Aug 1, 2019
(July 27, 2019) With midsummer upon us, it's time to pour a glass of iced tea, sit on the porch and soak up some of the history that grows in the lush gardens of Indiana. Guest host Jo Ellen Meyers Sharp, AKA the Hoosier Gardener, explores the rich horticultural heritage of the Hoosier state.
First stop on Jo Ellen's tour of Indiana's garden history: Zionsville. Turns out that the historic village (now a booming suburb of Indianapolis) played an important role in the development and marketing of flowers for use in home gardens.
Nearly a century ago, Zionsville gained the nickname "Dahlia City," thanks to the success of two neighboring nurseries located in the village. Both produced not only dahlia tubers, but other showy flowers as well, which they sold locally and across the country through mail-order catalogs.
Zionsville became known as one of the best places to purchase tubers to produce colorful, spectacular blooms.
The story of Zionsville and the dahlias comes from Mark Zelonis, who joins Jo Ellen in studio to discuss Indiana's horticultural history. Mark has spent an entire career directing beautiful gardens, including those at the Indianapolis Museum of Art at Newfields. Mark is a frequent lecturer on gardens and landscape history and recently formed a new company, Cultural Excursions, through which he leads tours to gardens, museums and historic sites in the U.S. and Europe.
Mark tells how early 20th century promoters of the growing Zionsville community touted the town's attractiveness to potential new homeowners and businesses and probably coined the nickname "Dahlia City." The craze for dahlias eventually waned, however, and by the 1940s both nurseries had closed.
Some of Zionsville's floral legacy has been sadly lost: it appears the dahlia variety Zion's Pride is no longer available in the trade. However, town officials recently named a new road on the south side of town Dahlia Drive to recognize this colorful aspect of the village's history.
Also joining Jo Ellen in studio: landscape architect David Gorden, co-owner of Mark M. Holeman Inc., landscape company.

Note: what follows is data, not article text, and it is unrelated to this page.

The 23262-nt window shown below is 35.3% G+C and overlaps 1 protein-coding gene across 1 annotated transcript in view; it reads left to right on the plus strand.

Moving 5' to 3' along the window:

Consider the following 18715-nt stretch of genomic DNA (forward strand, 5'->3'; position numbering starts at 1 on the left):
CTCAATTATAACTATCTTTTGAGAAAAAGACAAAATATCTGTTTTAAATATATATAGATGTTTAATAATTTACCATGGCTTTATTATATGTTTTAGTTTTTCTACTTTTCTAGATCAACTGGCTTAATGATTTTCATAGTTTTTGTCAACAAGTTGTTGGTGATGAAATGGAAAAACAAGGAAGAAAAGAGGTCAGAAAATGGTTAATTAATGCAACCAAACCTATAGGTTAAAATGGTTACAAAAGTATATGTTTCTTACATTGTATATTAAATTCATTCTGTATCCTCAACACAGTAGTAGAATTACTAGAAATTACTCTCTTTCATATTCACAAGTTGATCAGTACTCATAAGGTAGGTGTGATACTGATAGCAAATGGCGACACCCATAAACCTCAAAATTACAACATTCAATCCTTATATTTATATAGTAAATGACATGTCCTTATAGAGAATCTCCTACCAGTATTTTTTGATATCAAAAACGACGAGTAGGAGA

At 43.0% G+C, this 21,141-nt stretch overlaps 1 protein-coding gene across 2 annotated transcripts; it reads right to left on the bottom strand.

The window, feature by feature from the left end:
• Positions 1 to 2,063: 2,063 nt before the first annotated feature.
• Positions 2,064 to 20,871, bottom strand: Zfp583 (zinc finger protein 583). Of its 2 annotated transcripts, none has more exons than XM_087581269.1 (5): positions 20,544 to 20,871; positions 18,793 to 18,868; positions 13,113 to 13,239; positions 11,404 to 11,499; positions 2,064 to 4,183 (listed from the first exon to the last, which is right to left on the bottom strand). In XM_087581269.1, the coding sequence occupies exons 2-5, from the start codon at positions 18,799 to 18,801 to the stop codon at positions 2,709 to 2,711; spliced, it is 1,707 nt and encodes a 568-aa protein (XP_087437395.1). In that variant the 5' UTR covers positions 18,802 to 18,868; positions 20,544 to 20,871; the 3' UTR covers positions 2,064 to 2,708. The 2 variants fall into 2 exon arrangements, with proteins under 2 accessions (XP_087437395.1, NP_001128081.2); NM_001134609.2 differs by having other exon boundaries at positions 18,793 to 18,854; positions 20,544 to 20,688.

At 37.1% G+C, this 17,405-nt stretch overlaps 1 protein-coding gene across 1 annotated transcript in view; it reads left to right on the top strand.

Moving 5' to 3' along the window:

Jo Ellen, Mark and David share stories of some of the state's most beautiful landscapes and how they convey a unique sense of place. Among the most culturally significant of these gardens: twenty "Hidden Treasures" that have been placed on the National Register of Historic Places. These include Lindenwood Cemetery in Fort Wayne, Deming Park in Terre Haute, and the Historic New Harmony Labyrinth.
Within the boundaries of Indianapolis, garden lovers can revel in the beauty of Garfield Park, designed by George Kessler, and Oldfields, the estate garden designed by Percival Gallagher of the famed Olmsted Brothers landscape firm.
Yet another important historic garden to explore with Jo Ellen and her guests: the recently restored Riverdale estate landscape designed by Jens Jensen, now part of the campus of Marian University. The Friends of Riverdale raised $1.4 million to restore the century-old landscape that recently won an award from Indiana Landmarks. Riverdale also figures into Hoosier racing history: it is the former estate of James A. Allison, one of the founders of the Indianapolis Motor Speedway.
Also on the agenda for discussion: the value of native plants in Indiana gardens. There's growing interest in these plants as gardeners, urban planners, horticulturist, garden centers, nurseries and landscape architects learn more about the role of native perennials, trees and shrubs in sustainable gardens. A good example is public interest in milkweed, the only family of plants beloved monarch butterflies use to lay their eggs.